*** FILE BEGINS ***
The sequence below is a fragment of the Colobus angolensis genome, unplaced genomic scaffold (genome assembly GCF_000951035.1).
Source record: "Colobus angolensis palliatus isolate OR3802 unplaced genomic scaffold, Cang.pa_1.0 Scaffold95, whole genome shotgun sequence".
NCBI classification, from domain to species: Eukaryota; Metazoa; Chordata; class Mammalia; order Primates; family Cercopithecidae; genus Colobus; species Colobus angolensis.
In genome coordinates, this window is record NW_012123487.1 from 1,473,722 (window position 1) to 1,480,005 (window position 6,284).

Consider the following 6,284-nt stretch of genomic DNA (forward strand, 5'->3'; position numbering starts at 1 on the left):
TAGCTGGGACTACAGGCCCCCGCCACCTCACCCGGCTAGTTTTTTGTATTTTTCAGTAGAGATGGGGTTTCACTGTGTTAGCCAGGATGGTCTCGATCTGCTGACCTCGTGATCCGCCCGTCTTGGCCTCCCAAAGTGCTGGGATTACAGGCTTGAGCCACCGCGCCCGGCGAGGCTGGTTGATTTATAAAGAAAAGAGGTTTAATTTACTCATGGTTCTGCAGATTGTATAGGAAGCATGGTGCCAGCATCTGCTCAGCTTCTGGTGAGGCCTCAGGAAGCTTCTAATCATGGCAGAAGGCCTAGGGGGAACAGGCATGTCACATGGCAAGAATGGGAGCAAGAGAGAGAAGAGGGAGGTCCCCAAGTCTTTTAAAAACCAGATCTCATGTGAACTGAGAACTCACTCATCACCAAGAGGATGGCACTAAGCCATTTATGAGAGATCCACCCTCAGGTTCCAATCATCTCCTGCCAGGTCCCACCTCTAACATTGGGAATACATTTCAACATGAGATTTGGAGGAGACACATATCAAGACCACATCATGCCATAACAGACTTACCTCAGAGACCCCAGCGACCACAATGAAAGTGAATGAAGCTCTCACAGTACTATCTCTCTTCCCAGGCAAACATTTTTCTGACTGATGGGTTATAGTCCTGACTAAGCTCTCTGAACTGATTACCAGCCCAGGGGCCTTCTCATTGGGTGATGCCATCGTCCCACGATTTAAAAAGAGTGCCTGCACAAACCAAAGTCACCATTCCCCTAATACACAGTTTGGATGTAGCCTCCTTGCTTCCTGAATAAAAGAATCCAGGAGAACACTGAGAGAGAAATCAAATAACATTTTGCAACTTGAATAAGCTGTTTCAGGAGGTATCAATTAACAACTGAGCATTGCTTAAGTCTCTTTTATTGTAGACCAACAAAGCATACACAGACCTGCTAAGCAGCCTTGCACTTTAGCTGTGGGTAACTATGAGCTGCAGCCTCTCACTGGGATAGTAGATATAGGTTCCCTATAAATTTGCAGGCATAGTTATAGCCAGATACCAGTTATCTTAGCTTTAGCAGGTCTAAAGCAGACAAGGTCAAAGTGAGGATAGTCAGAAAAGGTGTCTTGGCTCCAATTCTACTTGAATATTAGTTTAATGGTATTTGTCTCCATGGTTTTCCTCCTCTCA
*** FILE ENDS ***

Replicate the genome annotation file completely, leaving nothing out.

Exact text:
The sequence below is a fragment of the Colobus angolensis genome, unplaced genomic scaffold (genome assembly GCF_000951035.1).
Source record: "Colobus angolensis palliatus isolate OR3802 unplaced genomic scaffold, Cang.pa_1.0 Scaffold95, whole genome shotgun sequence".
NCBI classification, from domain to species: Eukaryota; Metazoa; Chordata; class Mammalia; order Primates; family Cercopithecidae; genus Colobus; species Colobus angolensis.
In genome coordinates, this window is record NW_012123487.1 from 1,473,722 (window position 1) to 1,480,005 (window position 6,284).

Consider the following 6,284-nt stretch of genomic DNA (forward strand, 5'->3'; position numbering starts at 1 on the left):
TAGCTGGGACTACAGGCCCCCGCCACCTCACCCGGCTAGTTTTTTGTATTTTTCAGTAGAGATGGGGTTTCACTGTGTTAGCCAGGATGGTCTCGATCTGCTGACCTCGTGATCCGCCCGTCTTGGCCTCCCAAAGTGCTGGGATTACAGGCTTGAGCCACCGCGCCCGGCGAGGCTGGTTGATTTATAAAGAAAAGAGGTTTAATTTACTCATGGTTCTGCAGATTGTATAGGAAGCATGGTGCCAGCATCTGCTCAGCTTCTGGTGAGGCCTCAGGAAGCTTCTAATCATGGCAGAAGGCCTAGGGGGAACAGGCATGTCACATGGCAAGAATGGGAGCAAGAGAGAGAAGAGGGAGGTCCCCAAGTCTTTTAAAAACCAGATCTCATGTGAACTGAGAACTCACTCATCACCAAGAGGATGGCACTAAGCCATTTATGAGAGATCCACCCTCAGGTTCCAATCATCTCCTGCCAGGTCCCACCTCTAACATTGGGAATACATTTCAACATGAGATTTGGAGGAGACACATATCAAGACCACATCATGCCATAACAGACTTACCTCAGAGACCCCAGCGACCACAATGAAAGTGAATGAAGCTCTCACAGTACTATCTCTCTTCCCAGGCAAACATTTTTCTGACTGATGGGTTATAGTCCTGACTAAGCTCTCTGAACTGATTACCAGCCCAGGGGCCTTCTCATTGGGTGATGCCATCGTCCCACGATTTAAAAAGAGTGCCTGCACAAACCAAAGTCACCATTCCCCTAATACACAGTTTGGATGTAGCCTCCTTGCTTCCTGAATAAAAGAATCCAGGAGAACACTGAGAGAGAAATCAAATAACATTTTGCAACTTGAATAAGCTGTTTCAGGAGGTATCAATTAACAACTGAGCATTGCTTAAGTCTCTTTTATTGTAGACCAACAAAGCATACACAGACCTGCTAAGCAGCCTTGCACTTTAGCTGTGGGTAACTATGAGCTGCAGCCTCTCACTGGGATAGTAGATATAGGTTCCCTATAAATTTGCAGGCATAGTTATAGCCAGATACCAGTTATCTTAGCTTTAGCAGGTCTAAAGCAGACAAGGTCAAAGTGAGGATAGTCAGAAAAGGTGTCTTGGCTCCAATTCTACTTGAATATTAGTTTAATGGTATTTGTCTCCATGGTTTTCCTCCTCTCA